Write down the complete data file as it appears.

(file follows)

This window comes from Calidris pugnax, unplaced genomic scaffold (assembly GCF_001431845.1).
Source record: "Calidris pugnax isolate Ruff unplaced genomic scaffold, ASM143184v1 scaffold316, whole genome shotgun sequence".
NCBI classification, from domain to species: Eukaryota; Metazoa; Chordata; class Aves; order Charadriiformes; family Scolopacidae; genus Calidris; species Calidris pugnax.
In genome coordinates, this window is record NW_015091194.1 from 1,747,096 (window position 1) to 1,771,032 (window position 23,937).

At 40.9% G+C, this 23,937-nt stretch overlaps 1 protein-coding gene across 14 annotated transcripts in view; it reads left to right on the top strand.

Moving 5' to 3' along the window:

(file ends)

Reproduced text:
This window comes from Calidris pugnax, unplaced genomic scaffold (assembly GCF_001431845.1).
Source record: "Calidris pugnax isolate Ruff unplaced genomic scaffold, ASM143184v1 scaffold316, whole genome shotgun sequence".
NCBI classification, from domain to species: Eukaryota; Metazoa; Chordata; class Aves; order Charadriiformes; family Scolopacidae; genus Calidris; species Calidris pugnax.
In genome coordinates, this window is record NW_015091194.1 from 1,747,096 (window position 1) to 1,771,032 (window position 23,937).

At 40.9% G+C, this 23,937-nt stretch overlaps 1 protein-coding gene across 14 annotated transcripts in view; it reads left to right on the top strand.

Moving 5' to 3' along the window: